By Larry Hodgson
First, for the thirteen gardeners on the planet who have not heard that you can attract slugs with beer, a bit of an explanation.
A slug beer trap is a snap to prepare. You just insert a small dish or bowl into the ground and pour some beer in. Any beer will do, even non-alcoholic beer. Slugs, attracted by the smell of malt, are supposed to fall into the dish and drown. Moreover, if you try it, you will indeed find a few drowned slugs marinating in the beer the next morning. So, in principle, it seems to work.
But the time-lapse video above reveals what really happens. Most slugs that visit the trap are content to drink some beer and then continue on their way without any negative consequence. Some even slide right on down into the trap, wallow in the beer then climb back out, apparently very satisfied with their night of drinking. Others (a small minority) also descend into the trap, but don’t leave: they drown and they’re the ones you find belly up the next day. (Nobody knows why some slugs drown while the majority remain uninjured: that remains a mystery.)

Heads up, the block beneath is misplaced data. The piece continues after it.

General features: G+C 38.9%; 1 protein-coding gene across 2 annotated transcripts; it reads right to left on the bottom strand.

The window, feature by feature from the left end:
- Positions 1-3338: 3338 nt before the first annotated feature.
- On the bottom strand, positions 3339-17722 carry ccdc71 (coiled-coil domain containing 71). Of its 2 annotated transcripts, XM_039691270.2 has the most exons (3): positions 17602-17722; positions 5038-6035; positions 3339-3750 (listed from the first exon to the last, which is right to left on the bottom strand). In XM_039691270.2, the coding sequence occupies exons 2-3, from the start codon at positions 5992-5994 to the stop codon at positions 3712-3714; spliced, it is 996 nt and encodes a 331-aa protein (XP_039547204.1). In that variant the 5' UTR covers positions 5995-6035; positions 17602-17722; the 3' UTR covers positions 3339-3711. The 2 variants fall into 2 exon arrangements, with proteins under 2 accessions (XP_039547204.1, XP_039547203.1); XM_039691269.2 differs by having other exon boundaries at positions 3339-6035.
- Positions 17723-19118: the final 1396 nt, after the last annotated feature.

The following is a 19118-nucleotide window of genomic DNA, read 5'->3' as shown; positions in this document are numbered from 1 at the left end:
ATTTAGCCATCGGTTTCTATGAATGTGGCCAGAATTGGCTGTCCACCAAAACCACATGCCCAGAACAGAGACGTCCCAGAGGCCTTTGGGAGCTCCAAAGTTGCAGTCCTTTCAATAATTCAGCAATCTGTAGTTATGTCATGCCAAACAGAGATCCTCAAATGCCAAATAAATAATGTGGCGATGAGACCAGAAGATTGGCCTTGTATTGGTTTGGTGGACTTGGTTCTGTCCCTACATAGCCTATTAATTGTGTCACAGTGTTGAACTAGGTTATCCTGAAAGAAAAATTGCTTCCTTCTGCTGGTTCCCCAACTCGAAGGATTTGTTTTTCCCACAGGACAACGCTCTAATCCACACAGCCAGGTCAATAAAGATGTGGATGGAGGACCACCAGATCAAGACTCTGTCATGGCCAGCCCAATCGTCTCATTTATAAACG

Another problem: the odor of malt attracts slugs from afar and therefore actually increases the population of slugs nearby. Therefore, damage to leaves actually increases. It’s like a sip or two of beer gives the slug hordes the munchies. Therefore, plants near the trap actually suffer more damage than plants located far from the trap. In other words, the slug beer trap, when used as usually recommended, does not protect your plants and can even result in even worse damage.
However, there is a method that ensures a beer trap really does reduce the damage caused by slugs. Don’t put the slug beer traps out in your own garden, but instead recommend the method to your neighbor. He’ll try it, be satisfied with the few slugs that drown in the traps, and attract all the slugs in the neighborhood to his garden rather than yours.
OK, that was a bit underhanded. So, let’s be more magnanimous. Place the trap in your own garden, but as far as possible from the plants subject to slug damage, such as vegetables and hostas. This will draw slugs into areas where their leaf eating is not a problem. Clean and top up the trap every few days and you should see your slug population decrease, especially over time.
Text based on an article originally published in this blog on July 15, 2015.